British Museum blog

Telling the human story of Pompeii and Herculaneum

Telling the human story of Pompeii and HerculaneumVanessa Baldwin, exhibition project curator, British Museum

Many of the objects on display in the exhibition Life and death in Pompeii and Herculaneum, are not artefacts, they are people’s possessions. The people living in these two cities saw them and used them every day; they commissioned them or bought them for each other, and for themselves.

After years of researching, planning, designing and building, the exhibition is now open and it’s all about the people – people going through their daily lives with no idea of what was coming; the volcanic eruption in AD 79 that destroyed their cities, their lives over in an instant.

My favourite object, at the moment – because it does change from moment to moment – is a marble plaque from Herculaneum. It was set up between two houses and on one side it reads: ‘this is the property of Marcus Nonius Dama, private and in perpetuity’. And on the other side it reads, ‘this is the wall of Julia, private and in perpetuity’.

Marcus and Julia were ex-slaves, and they were living next door to each other. They must have had some sort of dispute about the boundary between their houses and this plaque was set up to resolve it. The extraordinarily human stories like this one are what I love most in the exhibition: to know people’s names, know who they were living next door to, and how they might have lived.

Seeing the trucks full of objects arriving from Italy really took our breath away. To then see them emerge from their crates to become part of a design that we’d only ever seen on paper has been the most special experience.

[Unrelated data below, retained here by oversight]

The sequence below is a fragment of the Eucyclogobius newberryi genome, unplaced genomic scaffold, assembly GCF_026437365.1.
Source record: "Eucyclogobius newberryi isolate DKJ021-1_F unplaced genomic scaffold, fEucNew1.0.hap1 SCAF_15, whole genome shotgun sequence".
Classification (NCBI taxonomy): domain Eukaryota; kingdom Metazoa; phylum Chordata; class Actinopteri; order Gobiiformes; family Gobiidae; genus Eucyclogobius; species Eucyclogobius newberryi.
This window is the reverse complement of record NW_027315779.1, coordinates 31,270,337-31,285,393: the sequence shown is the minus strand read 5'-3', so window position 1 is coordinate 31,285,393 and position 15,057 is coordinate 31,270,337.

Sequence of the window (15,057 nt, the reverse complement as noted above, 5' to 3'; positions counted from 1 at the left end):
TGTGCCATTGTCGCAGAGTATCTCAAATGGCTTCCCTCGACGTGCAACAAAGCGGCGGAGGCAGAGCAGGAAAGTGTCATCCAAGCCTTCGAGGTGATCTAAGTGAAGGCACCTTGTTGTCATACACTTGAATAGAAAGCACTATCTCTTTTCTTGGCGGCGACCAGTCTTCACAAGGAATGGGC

Over the 15 months I’ve been working on the exhibition, it has been a privilege to share the process of staging an exhibition with the curator Paul Roberts and the many fantastic people in the Museum who’ve worked alongside us. To go from object research and selection to their arrival and installation has been a whirlwind that I’ll never forget.

And now we get to share the stories, the objects and the people of Pompeii and Herculaneum with everyone.

Life and death in Pompeii and Herculaneum is open from 28 March 2013.

The exhibition is sponsored by Goldman Sachs.
In collaboration with Soprintendenza Speciale per I Beni Archeologici di Napoli e Pompei.

Tweet using #PompeiiExhibition and @britishmuseum

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A Japanese woodblock print of a snow scene from today's #BMAdventCalendar This is the next space in our #MuseumOfTheFuture series looking at all the galleries in the Museum. Rooms 92–94 are the Mitsubishi Corporation Japanese Galleries. Continuity and change have shaped Japanese material culture since ancient times. Through extensive cultural exchange, Japan has become a thriving modern, high-technology society while continuing to celebrate many elements of its traditional culture.
You can explore the art, religion, entertainment and everyday life of emperors, courtiers and townspeople in Rooms 92–94 through objects dating from ancient Japan to the modern period.
Artefacts range from porcelain and Samurai warrior swords, to woodblock prints and 20th-century manga comic books.
Historic tea ceremony wares can also be seen, alongside a reconstruction of a traditional tea house. Today’s #BMAdventCalendar – this struck bronze medal shows a nativity scene Four boys make a snowball in this Japanese woodblock print from today’s #BMAdventCalendar Night at the Museum: Secret of the Tomb, set and filmed here, is now in cinemas across the UK! #NightAtTheMuseum This is Room 91, the next gallery in our #MuseumOfTheFuture series. It's used for temporary exhibitions, usually from the Department of Asia. At the moment you can see the exhibition Pilgrims, healers and wizards: Buddhism and religious practices in Burma and Thailand (until 11 January 2015).
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